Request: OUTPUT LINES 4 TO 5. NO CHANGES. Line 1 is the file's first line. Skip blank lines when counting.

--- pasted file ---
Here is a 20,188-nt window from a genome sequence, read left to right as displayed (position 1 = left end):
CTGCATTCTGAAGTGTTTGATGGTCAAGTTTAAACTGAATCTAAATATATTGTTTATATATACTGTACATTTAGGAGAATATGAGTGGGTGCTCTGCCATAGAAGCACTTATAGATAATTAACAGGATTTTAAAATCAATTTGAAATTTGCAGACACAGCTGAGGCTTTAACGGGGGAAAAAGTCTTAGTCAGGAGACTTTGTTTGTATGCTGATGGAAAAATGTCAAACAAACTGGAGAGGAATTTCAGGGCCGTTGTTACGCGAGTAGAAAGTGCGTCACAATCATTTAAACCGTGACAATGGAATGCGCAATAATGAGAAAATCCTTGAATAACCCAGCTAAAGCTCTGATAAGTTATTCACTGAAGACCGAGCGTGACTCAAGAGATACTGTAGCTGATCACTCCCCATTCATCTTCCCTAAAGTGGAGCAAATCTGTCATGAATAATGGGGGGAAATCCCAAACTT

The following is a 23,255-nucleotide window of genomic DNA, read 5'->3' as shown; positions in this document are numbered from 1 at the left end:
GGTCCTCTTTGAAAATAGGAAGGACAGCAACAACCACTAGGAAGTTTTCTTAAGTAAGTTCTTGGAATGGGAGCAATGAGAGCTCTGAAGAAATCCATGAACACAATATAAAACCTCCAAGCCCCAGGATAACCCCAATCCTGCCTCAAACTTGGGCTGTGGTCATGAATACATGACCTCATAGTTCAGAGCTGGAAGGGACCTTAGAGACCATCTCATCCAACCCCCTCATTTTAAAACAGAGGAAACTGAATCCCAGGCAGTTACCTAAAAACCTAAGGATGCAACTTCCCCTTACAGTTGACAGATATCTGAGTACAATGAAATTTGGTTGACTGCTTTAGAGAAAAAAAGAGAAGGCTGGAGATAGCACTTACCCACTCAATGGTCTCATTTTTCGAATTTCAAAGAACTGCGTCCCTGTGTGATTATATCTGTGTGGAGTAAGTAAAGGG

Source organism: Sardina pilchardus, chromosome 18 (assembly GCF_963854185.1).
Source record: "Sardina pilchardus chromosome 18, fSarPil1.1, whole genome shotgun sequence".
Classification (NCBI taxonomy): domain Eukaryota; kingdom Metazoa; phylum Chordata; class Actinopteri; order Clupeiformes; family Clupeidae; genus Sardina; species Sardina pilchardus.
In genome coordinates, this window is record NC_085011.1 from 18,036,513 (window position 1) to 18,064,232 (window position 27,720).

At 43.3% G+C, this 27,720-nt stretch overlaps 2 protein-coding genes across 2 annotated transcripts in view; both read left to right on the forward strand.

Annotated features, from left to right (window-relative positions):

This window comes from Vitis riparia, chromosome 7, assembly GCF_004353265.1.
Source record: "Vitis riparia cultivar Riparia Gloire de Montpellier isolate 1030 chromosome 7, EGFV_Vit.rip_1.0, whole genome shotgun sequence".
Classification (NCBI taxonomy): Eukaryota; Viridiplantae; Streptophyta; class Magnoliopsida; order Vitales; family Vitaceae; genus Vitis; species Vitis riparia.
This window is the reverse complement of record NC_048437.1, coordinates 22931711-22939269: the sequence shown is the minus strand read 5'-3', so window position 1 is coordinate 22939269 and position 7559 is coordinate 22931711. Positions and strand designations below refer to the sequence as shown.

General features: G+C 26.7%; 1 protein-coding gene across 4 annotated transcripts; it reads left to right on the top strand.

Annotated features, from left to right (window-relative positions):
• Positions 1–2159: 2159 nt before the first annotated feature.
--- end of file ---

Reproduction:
GGTCCTCTTTGAAAATAGGAAGGACAGCAACAACCACTAGGAAGTTTTCTTAAGTAAGTTCTTGGAATGGGAGCAATGAGAGCTCTGAAGAAATCCATGAACACAATATAAAACCTCCAAGCCCCAGGATAACCCCAATCCTGCCTCAAACTTGGGCTGTGGTCATGAATACATGACCTCATAGTTCAGAGCTGGAAGGGACCTTAGAGACCATCTCATCCAACCCCCTCATTTTAAAACAGAGGAAACTGAATCCCAGGCAGTTACCTAAAAACCTAAGGATGCAACTTCCCCTTACAGTTGACAGATATCTGAGTACAATGAAATTTGGTTGACTGCTTTAGAGAAAAAAAGAGAAGGCTGGAGATAGCACTTACCCACTCAATGGTCTCATTTTTCGAATTTCAAAGAACTGCGTCCCTGTGTGATTATATCTGTGTGGAGTAAGTAAAGGG

Source organism: Sardina pilchardus, chromosome 18 (assembly GCF_963854185.1).